Abstract: Women have, on average, been less well-paid than men throughout history. Prior to 1900, most economic historians see the gender wage gap as a reflection of men's greater strength and correspondingly higher productivity. This paper investigates the gender wage gap in cigar making around 1900. Strength was rarely an issue, but the gender wage gap was large. Two findings suggest that employers were not sexist. First, differences in earnings by gender for workers paid piece rates can be fully explained by differences in experience and other productivity-related characteristics. Second, conditioning on those characteristics, women were just as likely to be promoted to the better paying piece rate section. Neither finding is compatible with a simple model of sex-based discrimination. Instead, the gender wage gap can be decomposed into two components. First, women were typically less experienced, in an industry in which experience mattered. Second there were some jobs that required strength, for which men were better suited. Because strength was so valuable in the other jobs at this time, men commanded a wage premium in the general labour market, raising their reservation wage. Hiring a man required the firm to pay a 'man's wage'. This implies that firms that were slow to feminise their time rate workforce ended up with a higher cost structure than those that made the transition more quickly. We show that firms with a higher proportion of women in their workforce in 1863 were indeed more likely to survive 35 years later.
    Keywords: gender, productivity, discrimination, piece-rates, time-rates, labour markets, firm survival
    JEL: J16 J24 J71 J33 J40 L25
    Date: 2011–06
  7. By: Alex Bryson; John Forth
    Abstract: This paper examines how employees' experiences of, and attitudes towards, work have changed over the last quarter of a century. It assesses the extent to which any developments relate to the economic cycle and to trends in the composition of the British workforce. Many of the findings are broadly positive, particularly when compared with a picture of deterioration in the late 1980s and 1990s. The onset of a major recession in the late 2000s might have been expected to herald a fundamental shift in employees' attitudes to paid work and their working environment. The impression at the time of writing is, instead, of a more muted reaction than was seen in the early 1990s - in keeping with the more muted impact of the current recession on the labour market as a whole.
    Keywords: wages, job security, employee engagement, employment relations, recession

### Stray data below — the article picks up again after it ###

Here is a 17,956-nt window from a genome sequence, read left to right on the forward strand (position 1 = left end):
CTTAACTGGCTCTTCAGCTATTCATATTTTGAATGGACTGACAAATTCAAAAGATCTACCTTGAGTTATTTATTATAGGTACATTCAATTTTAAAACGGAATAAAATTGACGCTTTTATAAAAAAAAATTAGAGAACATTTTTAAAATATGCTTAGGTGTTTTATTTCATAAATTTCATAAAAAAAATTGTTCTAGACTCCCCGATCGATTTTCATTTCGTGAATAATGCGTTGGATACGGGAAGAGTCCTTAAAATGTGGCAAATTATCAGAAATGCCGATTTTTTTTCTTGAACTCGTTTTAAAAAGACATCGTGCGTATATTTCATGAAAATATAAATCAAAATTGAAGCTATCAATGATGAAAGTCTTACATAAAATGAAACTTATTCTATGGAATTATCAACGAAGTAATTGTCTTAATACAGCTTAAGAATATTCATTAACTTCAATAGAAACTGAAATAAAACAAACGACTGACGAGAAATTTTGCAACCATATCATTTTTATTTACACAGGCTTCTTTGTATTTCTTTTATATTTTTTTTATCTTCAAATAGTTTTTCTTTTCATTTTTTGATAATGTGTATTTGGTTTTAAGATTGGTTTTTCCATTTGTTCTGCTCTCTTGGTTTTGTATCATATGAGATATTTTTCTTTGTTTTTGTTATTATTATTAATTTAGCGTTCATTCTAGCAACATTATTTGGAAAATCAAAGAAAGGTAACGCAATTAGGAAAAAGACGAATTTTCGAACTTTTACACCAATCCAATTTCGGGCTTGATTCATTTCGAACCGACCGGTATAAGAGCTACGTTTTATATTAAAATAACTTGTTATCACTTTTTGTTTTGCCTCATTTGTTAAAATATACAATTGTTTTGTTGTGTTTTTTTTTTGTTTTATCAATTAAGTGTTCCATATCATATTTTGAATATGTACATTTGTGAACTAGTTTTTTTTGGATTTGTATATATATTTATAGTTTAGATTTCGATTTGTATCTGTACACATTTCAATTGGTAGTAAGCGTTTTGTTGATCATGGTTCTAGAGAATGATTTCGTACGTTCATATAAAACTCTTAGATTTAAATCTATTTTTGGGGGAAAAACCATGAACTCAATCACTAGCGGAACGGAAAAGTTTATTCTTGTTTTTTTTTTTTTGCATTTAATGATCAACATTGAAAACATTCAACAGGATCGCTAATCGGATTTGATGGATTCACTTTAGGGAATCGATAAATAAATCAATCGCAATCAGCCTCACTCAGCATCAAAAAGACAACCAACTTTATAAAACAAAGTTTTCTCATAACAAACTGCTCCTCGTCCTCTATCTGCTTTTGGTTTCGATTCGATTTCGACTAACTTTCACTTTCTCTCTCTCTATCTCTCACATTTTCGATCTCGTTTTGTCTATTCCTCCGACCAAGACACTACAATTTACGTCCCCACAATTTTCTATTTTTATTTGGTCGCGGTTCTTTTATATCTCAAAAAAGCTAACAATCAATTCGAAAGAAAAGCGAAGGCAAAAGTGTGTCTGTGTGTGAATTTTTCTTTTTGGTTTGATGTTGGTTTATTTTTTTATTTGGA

JEL: J28 J31 J53
    Date: 2010–12
  8. By: Danuše Nerudová (Department of Accounting and Taxes, FBE MENDELU in Brno); Veronika Solilová (Department of Accounting and Taxes, FBE MENDELU in Brno)
    Abstract: Glass, porcelain and ceramic industry which has a long tradition in the Czech Republic is a part of the manufacturing industry. The effect of globalization, international trade development, export orientation and dependence on a range of related industries causes that many enterprises operating in this industry have been constantly looking for ways how focus on high value-added production, how enhance innovation, how cope with competition or with lingering worldwide crisis. Many enterprises operating in this industry have been entering into cross-border situations facing international tax issues. The aim of the paper is to evaluate the impact of the different forms of the manufacturing subsidiary distributing own products through distributing subsidiary in the form of commission agent on the total tax liability of the parent company operating in this industry and further to identify the most suitable legal form of manufacturing subsidiary for parent company with respect to the selected transfer pricing policy.
    Keywords: transfer prices, arm's length principle, tax liability
    JEL: F23 H21 K33
    Date: 2011–04
  9. By: Bandiera, Oriana; Barankay, Iwan; Rasul, Imran
    Abstract: We discuss how the use of field experiments sheds light on long standing research questions relating to firm behavior. We present insights from two classes of experiments: within and across firms, and draw common lessons from both sets. Field experiments within firms generally aim to shed light on the nature of agency problems. Along these lines, we discuss how field experiments have provided new insights on shirking behavior, and the provision of monetary and non-monetary incentives. Field experiments across firms generally aim to uncover firms' binding constraints by exogenously varying the availability of key inputs such as labor, physical capital, and managerial capital. We conclude by discussing some of the practical issues researchers face when designing experiments and by highlighting areas for further research.
    Keywords: field experiments; firms; organizations
    JEL: C9 M5
    Date: 2011–06
  10. By: Faye Duchin (Department of Economics, Rensselaer Polytechnic Institute, Troy NY 12180-3590, USA); Stephen H. Levine (Department of Environmental Engineering, Tufts University, Boston, MA, USA)
    Abstract: We develop the rectangular choice-of-technology model with factor constraints, or RCOT, a linear programming input-output model for analysis of the economy of a single region. It allows for one or more sectors to operate more than one technology simultaneously, with the relatively lowest-cost one supplemented by others if it encounters a binding factor constraint. The RCOT model solves for sector outputs, goods prices that are set by the highest-cost technologies in use, and scarcity rents that correspond to binding factor constraints experienced by the lower-cost technologies. The model is motivated by the fact that mineral deposits of different qualities may be exploited simultaneously, as may primary and recycled sources for the same materials or irrigated and rainfed techniques for producing the same crop. RCOT generalizes Carter’s square choice-of-technology model, in particular adding the factor constraints that allow several alternatives to operate simultaneously. The Appendix gives a numerical example.
    JEL: C67 O33 Q32
    Date: 2011–05
  11. By: Thomas Gries (University of Paderborn); Stefan Jungblut (University of Paderborn); Wim Naude (United Nations University)
    Abstract: We propose that the rate of creation and failure of new firm start-ups can be modelled as a search and matching process, as in labor market matching models. Deriving an "entrepreneurial" Beveridge curve, we show that a successful start-up depends on the efficiency with which entrepreneurial ability is matched with business opportunity, and outline a number of possible applications of this matching approach to assist in formalizing the economics of entrepreneurship.
    Keywords: Entrepreneurship, start-ups, labor market matching
    JEL: L26 M13 O10 O14
    Date: 2011–06